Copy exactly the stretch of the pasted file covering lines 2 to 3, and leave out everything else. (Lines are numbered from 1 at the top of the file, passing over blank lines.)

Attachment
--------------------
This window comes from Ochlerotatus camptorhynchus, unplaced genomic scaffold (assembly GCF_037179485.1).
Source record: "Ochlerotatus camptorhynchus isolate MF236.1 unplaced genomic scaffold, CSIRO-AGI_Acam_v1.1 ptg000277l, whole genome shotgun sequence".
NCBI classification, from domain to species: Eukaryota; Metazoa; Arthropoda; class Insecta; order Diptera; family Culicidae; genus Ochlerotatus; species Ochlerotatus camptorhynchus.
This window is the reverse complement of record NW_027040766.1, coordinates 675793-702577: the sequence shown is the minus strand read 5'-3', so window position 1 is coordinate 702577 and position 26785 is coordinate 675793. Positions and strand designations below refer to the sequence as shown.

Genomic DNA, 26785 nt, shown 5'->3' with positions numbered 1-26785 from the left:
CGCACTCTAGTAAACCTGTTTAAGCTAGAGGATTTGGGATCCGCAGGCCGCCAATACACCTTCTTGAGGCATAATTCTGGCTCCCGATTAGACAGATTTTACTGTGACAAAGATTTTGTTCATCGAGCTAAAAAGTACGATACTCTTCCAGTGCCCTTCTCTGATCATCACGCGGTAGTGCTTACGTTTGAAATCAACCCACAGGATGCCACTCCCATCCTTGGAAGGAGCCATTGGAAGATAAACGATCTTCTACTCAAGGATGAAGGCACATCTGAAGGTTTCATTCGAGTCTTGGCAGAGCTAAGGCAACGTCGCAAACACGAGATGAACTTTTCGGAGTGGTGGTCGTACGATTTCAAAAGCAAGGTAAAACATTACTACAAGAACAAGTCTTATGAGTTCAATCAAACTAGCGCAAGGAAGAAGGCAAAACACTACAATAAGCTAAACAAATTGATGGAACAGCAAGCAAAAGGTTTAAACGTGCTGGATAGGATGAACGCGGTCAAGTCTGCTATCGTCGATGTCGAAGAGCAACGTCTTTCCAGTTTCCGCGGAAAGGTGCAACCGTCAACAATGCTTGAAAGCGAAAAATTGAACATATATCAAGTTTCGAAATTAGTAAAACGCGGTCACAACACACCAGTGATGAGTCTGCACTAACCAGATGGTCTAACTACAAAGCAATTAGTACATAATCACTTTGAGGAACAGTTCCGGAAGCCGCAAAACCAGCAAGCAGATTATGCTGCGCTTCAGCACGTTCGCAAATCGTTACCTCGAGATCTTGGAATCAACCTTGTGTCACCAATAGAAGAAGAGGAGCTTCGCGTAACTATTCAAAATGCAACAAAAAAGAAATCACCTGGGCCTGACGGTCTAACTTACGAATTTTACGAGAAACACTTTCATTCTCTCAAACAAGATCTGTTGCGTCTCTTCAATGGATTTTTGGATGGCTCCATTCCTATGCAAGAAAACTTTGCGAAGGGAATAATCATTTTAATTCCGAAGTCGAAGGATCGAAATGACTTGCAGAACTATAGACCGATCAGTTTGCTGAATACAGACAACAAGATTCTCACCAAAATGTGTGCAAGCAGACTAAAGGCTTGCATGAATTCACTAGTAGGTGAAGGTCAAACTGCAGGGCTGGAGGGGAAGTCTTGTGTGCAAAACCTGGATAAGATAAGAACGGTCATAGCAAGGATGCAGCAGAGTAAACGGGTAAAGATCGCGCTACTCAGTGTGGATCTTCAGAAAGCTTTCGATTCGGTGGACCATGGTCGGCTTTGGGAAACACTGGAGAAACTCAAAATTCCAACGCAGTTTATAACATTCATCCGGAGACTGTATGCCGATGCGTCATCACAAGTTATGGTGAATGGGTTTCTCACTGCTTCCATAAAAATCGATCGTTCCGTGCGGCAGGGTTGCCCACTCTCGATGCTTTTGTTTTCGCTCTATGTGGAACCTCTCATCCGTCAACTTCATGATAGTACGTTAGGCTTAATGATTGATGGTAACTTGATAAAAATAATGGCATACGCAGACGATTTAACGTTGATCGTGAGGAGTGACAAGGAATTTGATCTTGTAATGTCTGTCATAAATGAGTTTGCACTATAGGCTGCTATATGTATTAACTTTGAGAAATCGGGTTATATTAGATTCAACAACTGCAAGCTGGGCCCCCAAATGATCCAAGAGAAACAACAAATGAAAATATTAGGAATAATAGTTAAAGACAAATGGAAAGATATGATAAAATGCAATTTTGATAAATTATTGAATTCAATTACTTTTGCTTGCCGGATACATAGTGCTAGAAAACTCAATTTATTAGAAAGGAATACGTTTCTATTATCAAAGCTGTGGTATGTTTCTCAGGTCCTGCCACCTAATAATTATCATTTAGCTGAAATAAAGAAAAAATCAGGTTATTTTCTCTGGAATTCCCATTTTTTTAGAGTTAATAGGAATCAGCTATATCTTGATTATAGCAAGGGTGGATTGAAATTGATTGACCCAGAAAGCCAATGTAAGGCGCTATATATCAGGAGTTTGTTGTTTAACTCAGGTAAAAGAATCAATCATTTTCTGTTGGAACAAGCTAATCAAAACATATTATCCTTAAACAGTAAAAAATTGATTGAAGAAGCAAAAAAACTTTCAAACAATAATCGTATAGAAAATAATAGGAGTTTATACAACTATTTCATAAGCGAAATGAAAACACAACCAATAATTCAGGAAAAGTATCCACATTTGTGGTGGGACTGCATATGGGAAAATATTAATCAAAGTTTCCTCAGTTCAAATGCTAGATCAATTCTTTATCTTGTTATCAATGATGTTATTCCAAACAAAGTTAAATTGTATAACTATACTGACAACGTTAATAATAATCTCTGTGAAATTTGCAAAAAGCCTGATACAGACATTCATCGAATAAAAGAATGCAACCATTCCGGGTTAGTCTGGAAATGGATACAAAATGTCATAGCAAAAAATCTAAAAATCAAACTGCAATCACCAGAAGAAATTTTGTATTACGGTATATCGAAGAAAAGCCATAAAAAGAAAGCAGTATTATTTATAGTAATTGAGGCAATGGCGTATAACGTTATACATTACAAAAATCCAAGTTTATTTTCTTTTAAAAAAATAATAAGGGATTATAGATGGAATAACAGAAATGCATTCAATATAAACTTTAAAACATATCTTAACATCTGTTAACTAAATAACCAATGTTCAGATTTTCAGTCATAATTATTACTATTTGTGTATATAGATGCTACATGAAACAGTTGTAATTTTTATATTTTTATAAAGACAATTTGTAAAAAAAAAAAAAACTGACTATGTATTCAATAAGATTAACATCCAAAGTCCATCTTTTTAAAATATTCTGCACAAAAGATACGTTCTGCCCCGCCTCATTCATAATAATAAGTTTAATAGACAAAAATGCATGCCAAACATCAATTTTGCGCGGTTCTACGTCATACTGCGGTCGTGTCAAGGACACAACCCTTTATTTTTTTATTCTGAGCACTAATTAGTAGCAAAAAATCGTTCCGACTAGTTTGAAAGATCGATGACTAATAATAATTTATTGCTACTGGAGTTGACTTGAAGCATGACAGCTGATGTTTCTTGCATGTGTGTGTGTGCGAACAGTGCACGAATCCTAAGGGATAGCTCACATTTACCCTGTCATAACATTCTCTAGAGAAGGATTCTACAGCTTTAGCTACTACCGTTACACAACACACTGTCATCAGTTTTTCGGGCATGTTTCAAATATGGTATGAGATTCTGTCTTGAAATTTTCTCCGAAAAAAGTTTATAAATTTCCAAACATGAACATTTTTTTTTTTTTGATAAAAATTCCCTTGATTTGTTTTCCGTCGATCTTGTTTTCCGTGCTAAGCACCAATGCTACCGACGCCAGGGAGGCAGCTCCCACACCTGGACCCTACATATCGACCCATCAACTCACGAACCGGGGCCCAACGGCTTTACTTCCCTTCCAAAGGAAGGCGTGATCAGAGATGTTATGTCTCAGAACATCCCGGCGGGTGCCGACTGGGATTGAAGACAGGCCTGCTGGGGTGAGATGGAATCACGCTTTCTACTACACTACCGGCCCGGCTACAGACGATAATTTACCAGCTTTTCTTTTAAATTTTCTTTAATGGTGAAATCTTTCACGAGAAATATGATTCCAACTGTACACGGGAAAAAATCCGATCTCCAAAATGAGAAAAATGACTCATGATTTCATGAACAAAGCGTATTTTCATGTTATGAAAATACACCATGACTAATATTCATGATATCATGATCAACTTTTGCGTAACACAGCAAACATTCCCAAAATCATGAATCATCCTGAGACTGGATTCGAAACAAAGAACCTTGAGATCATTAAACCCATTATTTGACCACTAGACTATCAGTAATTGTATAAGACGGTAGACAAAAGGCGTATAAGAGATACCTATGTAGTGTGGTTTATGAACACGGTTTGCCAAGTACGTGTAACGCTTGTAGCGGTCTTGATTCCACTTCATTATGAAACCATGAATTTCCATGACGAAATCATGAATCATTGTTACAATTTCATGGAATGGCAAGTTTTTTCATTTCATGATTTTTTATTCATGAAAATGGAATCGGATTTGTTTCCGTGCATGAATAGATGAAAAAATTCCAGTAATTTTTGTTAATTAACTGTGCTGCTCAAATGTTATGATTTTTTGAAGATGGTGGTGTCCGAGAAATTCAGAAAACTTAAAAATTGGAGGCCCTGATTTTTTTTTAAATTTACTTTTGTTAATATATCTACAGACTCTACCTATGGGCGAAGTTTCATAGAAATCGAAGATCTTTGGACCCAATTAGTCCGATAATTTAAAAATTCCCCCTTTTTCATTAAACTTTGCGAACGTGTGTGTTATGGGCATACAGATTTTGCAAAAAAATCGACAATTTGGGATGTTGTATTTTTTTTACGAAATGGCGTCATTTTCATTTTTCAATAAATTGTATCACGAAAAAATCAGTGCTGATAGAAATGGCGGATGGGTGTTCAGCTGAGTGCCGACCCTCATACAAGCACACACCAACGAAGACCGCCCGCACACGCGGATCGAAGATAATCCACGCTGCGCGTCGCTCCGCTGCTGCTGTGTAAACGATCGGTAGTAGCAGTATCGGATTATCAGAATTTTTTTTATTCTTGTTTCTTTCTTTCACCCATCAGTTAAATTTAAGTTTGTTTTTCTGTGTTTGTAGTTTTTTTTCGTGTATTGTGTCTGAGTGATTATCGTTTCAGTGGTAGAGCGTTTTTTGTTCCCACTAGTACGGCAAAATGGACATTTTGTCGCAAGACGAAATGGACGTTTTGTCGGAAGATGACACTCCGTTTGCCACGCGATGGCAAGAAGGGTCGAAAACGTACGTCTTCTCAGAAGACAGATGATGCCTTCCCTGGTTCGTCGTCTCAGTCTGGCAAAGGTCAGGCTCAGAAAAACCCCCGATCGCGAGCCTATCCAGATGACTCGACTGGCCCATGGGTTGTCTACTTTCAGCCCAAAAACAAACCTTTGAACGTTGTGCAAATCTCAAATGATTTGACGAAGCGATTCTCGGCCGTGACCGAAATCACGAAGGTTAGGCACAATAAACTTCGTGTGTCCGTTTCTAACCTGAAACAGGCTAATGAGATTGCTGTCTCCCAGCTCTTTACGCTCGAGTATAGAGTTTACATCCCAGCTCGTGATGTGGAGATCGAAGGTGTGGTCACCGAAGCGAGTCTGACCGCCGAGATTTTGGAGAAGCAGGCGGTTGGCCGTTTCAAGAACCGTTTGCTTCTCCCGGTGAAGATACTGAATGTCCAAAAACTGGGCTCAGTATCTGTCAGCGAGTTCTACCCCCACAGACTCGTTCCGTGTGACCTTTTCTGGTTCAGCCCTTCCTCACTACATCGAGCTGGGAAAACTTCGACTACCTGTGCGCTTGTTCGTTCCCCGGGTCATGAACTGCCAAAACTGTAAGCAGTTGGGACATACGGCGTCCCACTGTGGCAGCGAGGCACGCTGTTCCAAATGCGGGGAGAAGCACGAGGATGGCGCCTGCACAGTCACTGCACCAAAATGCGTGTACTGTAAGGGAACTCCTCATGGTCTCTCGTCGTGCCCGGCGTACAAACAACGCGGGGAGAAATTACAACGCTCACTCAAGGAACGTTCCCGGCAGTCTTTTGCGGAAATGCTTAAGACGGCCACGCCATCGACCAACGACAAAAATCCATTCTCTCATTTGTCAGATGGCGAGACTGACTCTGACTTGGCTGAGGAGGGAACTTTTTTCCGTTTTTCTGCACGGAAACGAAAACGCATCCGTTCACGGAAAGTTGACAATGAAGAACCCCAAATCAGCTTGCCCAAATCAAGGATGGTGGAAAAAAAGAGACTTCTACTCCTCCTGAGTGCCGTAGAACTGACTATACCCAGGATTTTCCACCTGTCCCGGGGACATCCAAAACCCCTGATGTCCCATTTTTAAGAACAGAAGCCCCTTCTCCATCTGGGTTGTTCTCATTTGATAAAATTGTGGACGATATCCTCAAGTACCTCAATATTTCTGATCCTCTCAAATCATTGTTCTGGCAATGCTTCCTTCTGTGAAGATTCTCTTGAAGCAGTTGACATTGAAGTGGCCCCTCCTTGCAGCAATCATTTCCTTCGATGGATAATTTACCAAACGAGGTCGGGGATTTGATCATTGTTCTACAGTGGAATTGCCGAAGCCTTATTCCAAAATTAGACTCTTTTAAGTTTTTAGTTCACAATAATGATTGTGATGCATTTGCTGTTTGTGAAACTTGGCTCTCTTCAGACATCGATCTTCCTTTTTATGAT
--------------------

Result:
Source record: "Ochlerotatus camptorhynchus isolate MF236.1 unplaced genomic scaffold, CSIRO-AGI_Acam_v1.1 ptg000277l, whole genome shotgun sequence".
NCBI classification, from domain to species: Eukaryota; Metazoa; Arthropoda; class Insecta; order Diptera; family Culicidae; genus Ochlerotatus; species Ochlerotatus camptorhynchus.